Romantic nationalism Among the key themes of Romanticism, and its most enduring legacy, the cultural assertions of romantic nationalism have also been central in post-Enlightenment art and political philosophy. From its earliest stirrings, with their focus on the development of national languages and folklore, and the spiritual value of local customs and traditions, to the movements that would redraw the map of Europe and lead to calls for "self-determination" of nationalities, nationalism was one of the key issues in Romanticism, determining its roles, expressions and meanings. Historically in Europe, the watershed year for romantic nationalism was 1848, when a revolutionary wave spread across the continent; numerous nationalistic revolutions occurred in various fragmented regions (such as Italy) or multinational states (such as the Austrian Empire). Brief history The ideas of Rousseau (1712–1778) and of Johann Gottfried von Herder (1744–1803) inspired much early Romantic nationalism in Europe.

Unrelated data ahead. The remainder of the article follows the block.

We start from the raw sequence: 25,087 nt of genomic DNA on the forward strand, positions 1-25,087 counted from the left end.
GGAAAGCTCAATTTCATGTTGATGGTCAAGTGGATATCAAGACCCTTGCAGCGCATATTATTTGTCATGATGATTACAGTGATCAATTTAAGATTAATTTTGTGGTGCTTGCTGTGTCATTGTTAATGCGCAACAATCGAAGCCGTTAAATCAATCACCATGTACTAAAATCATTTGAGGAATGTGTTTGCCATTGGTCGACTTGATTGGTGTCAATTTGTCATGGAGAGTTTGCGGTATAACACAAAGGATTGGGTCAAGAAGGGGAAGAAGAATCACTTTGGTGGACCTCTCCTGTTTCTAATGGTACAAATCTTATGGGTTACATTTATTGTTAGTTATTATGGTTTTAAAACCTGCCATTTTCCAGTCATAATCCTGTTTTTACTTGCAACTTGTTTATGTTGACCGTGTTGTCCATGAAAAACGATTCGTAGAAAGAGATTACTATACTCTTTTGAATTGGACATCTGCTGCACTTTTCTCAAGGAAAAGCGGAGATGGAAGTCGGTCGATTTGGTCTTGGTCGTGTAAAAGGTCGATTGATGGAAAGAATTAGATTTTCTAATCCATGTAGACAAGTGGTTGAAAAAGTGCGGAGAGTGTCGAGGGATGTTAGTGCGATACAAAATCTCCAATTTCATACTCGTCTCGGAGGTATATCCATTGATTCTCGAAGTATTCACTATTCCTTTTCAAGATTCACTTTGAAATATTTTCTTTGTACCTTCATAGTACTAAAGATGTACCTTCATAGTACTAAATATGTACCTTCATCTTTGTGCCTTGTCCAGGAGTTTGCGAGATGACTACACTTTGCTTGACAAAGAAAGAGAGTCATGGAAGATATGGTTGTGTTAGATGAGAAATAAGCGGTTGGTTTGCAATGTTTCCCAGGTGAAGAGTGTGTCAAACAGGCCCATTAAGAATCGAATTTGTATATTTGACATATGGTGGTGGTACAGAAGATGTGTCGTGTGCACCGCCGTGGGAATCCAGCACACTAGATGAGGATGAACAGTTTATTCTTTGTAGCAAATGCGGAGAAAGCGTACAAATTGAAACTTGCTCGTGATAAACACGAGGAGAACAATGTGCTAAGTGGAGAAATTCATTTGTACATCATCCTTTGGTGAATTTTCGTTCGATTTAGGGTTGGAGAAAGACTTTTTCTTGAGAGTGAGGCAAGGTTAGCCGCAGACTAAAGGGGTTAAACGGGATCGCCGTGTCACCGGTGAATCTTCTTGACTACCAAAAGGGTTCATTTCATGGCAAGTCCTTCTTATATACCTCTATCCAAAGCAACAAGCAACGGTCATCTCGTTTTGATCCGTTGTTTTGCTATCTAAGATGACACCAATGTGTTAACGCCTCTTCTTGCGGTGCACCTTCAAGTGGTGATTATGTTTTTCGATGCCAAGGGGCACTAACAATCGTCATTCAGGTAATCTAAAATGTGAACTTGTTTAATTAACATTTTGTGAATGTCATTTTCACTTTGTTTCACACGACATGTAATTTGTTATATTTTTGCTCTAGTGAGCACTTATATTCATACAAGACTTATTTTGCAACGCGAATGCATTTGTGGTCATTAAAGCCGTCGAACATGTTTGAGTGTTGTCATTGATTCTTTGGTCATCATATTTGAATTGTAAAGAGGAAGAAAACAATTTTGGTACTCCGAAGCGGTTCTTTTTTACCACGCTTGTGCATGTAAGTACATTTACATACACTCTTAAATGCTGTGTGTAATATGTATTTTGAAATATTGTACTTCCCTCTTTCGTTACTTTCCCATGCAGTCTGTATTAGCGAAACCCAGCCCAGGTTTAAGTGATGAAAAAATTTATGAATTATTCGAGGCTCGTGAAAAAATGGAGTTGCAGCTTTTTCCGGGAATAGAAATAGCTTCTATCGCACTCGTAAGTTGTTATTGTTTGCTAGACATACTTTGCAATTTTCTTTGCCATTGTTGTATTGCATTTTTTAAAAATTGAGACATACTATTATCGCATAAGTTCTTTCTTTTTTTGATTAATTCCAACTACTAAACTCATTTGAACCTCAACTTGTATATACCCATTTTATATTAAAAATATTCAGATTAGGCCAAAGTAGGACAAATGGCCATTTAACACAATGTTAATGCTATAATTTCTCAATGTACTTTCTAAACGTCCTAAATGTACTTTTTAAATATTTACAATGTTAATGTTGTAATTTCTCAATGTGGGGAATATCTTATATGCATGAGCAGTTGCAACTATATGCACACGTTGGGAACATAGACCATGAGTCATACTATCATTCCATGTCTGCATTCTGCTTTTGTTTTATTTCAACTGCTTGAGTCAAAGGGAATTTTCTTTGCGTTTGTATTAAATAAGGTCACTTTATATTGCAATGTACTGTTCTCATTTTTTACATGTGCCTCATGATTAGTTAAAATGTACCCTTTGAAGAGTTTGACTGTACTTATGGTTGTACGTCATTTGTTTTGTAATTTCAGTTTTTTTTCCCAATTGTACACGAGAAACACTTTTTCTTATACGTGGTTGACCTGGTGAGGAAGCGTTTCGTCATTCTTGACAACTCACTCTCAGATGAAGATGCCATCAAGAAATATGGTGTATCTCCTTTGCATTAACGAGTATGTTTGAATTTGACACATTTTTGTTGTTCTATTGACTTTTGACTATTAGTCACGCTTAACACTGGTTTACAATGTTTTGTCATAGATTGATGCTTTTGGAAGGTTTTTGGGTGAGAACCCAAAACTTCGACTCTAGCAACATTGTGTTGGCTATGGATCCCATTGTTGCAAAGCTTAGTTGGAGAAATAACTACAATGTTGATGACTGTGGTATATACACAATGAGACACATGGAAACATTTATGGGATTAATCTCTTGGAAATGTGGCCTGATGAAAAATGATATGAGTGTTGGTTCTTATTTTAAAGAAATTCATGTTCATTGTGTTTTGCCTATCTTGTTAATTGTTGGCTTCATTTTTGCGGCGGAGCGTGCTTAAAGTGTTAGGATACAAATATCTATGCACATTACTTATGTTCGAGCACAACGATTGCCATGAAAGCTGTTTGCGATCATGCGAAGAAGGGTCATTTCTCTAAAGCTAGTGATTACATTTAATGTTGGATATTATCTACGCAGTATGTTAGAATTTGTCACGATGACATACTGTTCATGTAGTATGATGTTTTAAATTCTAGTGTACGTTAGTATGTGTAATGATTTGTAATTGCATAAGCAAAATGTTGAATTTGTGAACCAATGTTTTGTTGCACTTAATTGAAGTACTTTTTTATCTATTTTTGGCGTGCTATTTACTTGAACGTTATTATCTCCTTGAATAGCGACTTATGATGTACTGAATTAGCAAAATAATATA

A Brief Guide to Romanticism “In spite of difference of soil and climate, of language and manners, of laws and customs, in spite of things silently gone out of mind and things violently destroyed, the Poet binds together by passion and knowledge the vast empire of human society, as it is spread over the whole earth, and over all time. The objects of the Poet’s thoughts are everywhere; though the eyes and senses of man are, it is true, his favorite guides, yet he will follow wheresoever he can find an atmosphere of sensation in which to move his wings. Poetry is the first and last of all knowledge—it is as immortal as the heart of man.”—William Wordsworth, “Preface to Lyrical Ballads" Romanticism was arguably the largest artistic movement of the late 1700s. Its influence was felt across continents and through every artistic discipline into the mid-nineteenth century, and many of its values and beliefs can still be seen in contemporary poetry. browse poets from this movement